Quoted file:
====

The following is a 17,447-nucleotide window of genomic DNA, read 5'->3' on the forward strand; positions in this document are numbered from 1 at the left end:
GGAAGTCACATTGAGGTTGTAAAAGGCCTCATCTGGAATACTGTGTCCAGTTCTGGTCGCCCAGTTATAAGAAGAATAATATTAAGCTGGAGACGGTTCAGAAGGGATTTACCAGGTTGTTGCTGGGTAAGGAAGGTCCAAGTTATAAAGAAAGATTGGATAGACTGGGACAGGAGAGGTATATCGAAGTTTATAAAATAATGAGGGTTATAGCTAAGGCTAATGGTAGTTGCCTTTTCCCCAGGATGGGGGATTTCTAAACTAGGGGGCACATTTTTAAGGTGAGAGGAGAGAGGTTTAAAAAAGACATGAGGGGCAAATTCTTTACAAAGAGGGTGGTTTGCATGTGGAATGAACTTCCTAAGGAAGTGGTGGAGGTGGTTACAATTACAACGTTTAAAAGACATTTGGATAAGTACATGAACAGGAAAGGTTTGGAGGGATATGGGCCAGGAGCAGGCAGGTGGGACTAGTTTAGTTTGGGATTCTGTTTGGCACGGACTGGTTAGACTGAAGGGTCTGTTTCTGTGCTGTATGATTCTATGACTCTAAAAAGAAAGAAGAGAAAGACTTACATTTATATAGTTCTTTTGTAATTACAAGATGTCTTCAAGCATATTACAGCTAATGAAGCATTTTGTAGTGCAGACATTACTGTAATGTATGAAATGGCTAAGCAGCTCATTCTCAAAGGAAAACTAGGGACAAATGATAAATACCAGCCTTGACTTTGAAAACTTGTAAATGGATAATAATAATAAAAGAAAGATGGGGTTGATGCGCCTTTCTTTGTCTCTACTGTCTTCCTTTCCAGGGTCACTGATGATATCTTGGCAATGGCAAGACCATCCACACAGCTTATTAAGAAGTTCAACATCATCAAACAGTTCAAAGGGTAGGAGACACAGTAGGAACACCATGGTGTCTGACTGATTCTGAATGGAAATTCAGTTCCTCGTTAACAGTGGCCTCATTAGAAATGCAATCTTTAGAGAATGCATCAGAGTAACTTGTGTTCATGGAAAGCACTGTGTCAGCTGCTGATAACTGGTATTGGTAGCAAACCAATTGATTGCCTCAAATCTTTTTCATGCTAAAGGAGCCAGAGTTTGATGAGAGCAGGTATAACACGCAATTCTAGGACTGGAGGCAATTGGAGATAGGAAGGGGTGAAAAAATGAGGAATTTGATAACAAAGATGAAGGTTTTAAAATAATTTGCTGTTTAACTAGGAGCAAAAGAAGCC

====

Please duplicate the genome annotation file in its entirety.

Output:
The following is a 17,447-nucleotide window of genomic DNA, read 5'->3' on the forward strand; positions in this document are numbered from 1 at the left end:
GGAAGTCACATTGAGGTTGTAAAAGGCCTCATCTGGAATACTGTGTCCAGTTCTGGTCGCCCAGTTATAAGAAGAATAATATTAAGCTGGAGACGGTTCAGAAGGGATTTACCAGGTTGTTGCTGGGTAAGGAAGGTCCAAGTTATAAAGAAAGATTGGATAGACTGGGACAGGAGAGGTATATCGAAGTTTATAAAATAATGAGGGTTATAGCTAAGGCTAATGGTAGTTGCCTTTTCCCCAGGATGGGGGATTTCTAAACTAGGGGGCACATTTTTAAGGTGAGAGGAGAGAGGTTTAAAAAAGACATGAGGGGCAAATTCTTTACAAAGAGGGTGGTTTGCATGTGGAATGAACTTCCTAAGGAAGTGGTGGAGGTGGTTACAATTACAACGTTTAAAAGACATTTGGATAAGTACATGAACAGGAAAGGTTTGGAGGGATATGGGCCAGGAGCAGGCAGGTGGGACTAGTTTAGTTTGGGATTCTGTTTGGCACGGACTGGTTAGACTGAAGGGTCTGTTTCTGTGCTGTATGATTCTATGACTCTAAAAAGAAAGAAGAGAAAGACTTACATTTATATAGTTCTTTTGTAATTACAAGATGTCTTCAAGCATATTACAGCTAATGAAGCATTTTGTAGTGCAGACATTACTGTAATGTATGAAATGGCTAAGCAGCTCATTCTCAAAGGAAAACTAGGGACAAATGATAAATACCAGCCTTGACTTTGAAAACTTGTAAATGGATAATAATAATAAAAGAAAGATGGGGTTGATGCGCCTTTCTTTGTCTCTACTGTCTTCCTTTCCAGGGTCACTGATGATATCTTGGCAATGGCAAGACCATCCACACAGCTTATTAAGAAGTTCAACATCATCAAACAGTTCAAAGGGTAGGAGACACAGTAGGAACACCATGGTGTCTGACTGATTCTGAATGGAAATTCAGTTCCTCGTTAACAGTGGCCTCATTAGAAATGCAATCTTTAGAGAATGCATCAGAGTAACTTGTGTTCATGGAAAGCACTGTGTCAGCTGCTGATAACTGGTATTGGTAGCAAACCAATTGATTGCCTCAAATCTTTTTCATGCTAAAGGAGCCAGAGTTTGATGAGAGCAGGTATAACACGCAATTCTAGGACTGGAGGCAATTGGAGATAGGAAGGGGTGAAAAAATGAGGAATTTGATAACAAAGATGAAGGTTTTAAAATAATTTGCTGTTTAACTAGGAGCAAAAGAAGCC